There are three kinds of punishment for prisoners: first, boxing their ears; second, sending to prison for ten days on bread and water and solitary confinement; and third, to shoot them. It makes me quite ill to see the men have their ears boxed. The Serbians seem really good to their prisoners; I hope ours in Germany are being treated as well.

The Private Diary of John Dee

The main impression gained from the Elizabethan genius’ diary is how much trouble money was for him. Some of the most interesting passages relate some of his dreams. Here are three examples.

Sept. 10th, my dream of being naked, and my skyn all overwrowght with work like some kinde of tuft mockado, with crosses blew and red; and on my left arme, abowt the arme, in a wreath, this word I red– sine me nihil potestis facere:

…this night I had the vision and shew of many bokes in my dreame, and among the rest was one great volume thik in large quarto, new printed, on the first page whereof as a title in great letters was printed “Notus in Judæa Deus.”

Nov. 24th, Saterday night I dremed that I was deade, and afterward my bowels wer taken out I walked and talked with diverse, and among other with the Lord Thresorer who was com to my howse to burn my bokes when I was dead, and thought he loked sourely on me.

A Woman’s Journey Around The World by Ida Pfeiffer

Pfeiffer made a westward circumference of the planet starting in 1846 and taking nearly two and a half years. Considering the risks she ran as a single woman she had very few close-calls with death and dishonour. Even relatively civilised places could be very dangerous. Here she is on a steamer travelling in the Black Sea.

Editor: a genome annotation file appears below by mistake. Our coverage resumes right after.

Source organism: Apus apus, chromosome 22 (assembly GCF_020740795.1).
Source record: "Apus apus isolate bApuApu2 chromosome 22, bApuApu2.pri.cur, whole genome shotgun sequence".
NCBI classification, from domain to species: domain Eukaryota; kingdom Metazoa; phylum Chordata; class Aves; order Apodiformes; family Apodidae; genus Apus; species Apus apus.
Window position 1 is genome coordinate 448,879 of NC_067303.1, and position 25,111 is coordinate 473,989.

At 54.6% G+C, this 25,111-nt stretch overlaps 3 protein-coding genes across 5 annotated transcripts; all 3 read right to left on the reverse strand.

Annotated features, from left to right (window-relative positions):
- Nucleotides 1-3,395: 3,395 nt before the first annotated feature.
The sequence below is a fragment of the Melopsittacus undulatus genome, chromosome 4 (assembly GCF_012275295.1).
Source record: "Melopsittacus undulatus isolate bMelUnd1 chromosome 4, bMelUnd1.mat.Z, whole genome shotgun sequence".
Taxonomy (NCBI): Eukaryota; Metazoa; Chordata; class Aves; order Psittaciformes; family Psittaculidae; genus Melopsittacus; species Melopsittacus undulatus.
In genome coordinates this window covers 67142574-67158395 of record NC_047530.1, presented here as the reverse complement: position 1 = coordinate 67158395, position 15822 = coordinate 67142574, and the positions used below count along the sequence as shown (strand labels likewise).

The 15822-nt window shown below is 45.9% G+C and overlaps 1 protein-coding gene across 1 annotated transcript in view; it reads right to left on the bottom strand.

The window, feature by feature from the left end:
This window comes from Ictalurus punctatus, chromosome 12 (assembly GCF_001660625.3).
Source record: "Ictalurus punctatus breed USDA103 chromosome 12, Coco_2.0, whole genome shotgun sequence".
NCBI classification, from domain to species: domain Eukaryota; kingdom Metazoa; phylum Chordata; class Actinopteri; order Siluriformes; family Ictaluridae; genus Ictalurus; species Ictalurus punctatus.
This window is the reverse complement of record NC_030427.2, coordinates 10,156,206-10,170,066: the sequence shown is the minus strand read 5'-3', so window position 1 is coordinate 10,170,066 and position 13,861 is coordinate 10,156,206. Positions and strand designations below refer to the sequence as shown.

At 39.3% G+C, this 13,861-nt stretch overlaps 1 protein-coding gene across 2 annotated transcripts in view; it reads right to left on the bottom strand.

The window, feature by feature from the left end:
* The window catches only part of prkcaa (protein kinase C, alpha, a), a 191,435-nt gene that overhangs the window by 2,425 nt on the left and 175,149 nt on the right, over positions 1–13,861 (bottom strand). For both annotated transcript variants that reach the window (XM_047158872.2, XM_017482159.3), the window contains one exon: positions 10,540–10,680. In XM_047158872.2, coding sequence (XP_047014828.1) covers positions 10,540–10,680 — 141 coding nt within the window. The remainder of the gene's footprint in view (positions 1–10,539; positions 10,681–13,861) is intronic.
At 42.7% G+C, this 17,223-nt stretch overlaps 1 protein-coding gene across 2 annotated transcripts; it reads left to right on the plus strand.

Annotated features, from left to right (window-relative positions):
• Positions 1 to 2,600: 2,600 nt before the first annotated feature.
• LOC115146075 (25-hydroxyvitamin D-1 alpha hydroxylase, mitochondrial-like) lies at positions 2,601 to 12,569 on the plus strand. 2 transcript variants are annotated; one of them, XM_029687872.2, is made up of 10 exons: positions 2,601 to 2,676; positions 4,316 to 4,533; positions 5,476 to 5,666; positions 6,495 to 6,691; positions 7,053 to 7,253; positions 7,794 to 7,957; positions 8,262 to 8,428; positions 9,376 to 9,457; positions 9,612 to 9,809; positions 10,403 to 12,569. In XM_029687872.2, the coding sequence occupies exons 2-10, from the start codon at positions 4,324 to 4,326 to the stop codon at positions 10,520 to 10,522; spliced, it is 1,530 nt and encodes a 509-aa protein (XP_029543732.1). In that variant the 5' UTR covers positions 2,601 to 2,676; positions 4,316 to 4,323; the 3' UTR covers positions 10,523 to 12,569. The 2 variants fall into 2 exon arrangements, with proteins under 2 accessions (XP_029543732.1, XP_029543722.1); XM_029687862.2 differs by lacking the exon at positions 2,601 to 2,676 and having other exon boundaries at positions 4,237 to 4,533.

19th September.  During the night there was much storm and rain.  I begged permission to seat myself on the cabin steps, which I received; but, after a few minutes, an order came from the commandant to take me under cover.  I was much surprised and pleased at this politeness, but I was soon undeceived when I was led into the large sailors’ cabin.  The people smelt horribly of brandy, and some of them had evidently taken too much.  I hastened back on to the deck, where, in spite of the raging of the elements, I felt more comfortable than among these well-bred Christians.

21st September.  This was a terrible night!  One of the sailors, who was healthy and well the day before, and had taken his supper with a good appetite, was suddenly attacked with cholera.  The cries of the poor fellow disturbed me greatly, and I went upon deck, but the heavy rain and piercing cold were not less terrible.  I had nothing but my mantle, which was soon wet through; my teeth chattered; the frost made me shake throughout; so there was nothing to be done but to go below again—to stop my ears, and remain close to the dying man.  He was, in spite of all help, a corpse before the end of eight hours.  The dead body was landed in the morning, at Bschada; it was packed in a heap of sail-cloth, and kept secret from the travellers.  The cabin was thoroughly washed with vinegar, and scoured, and no one else was attacked.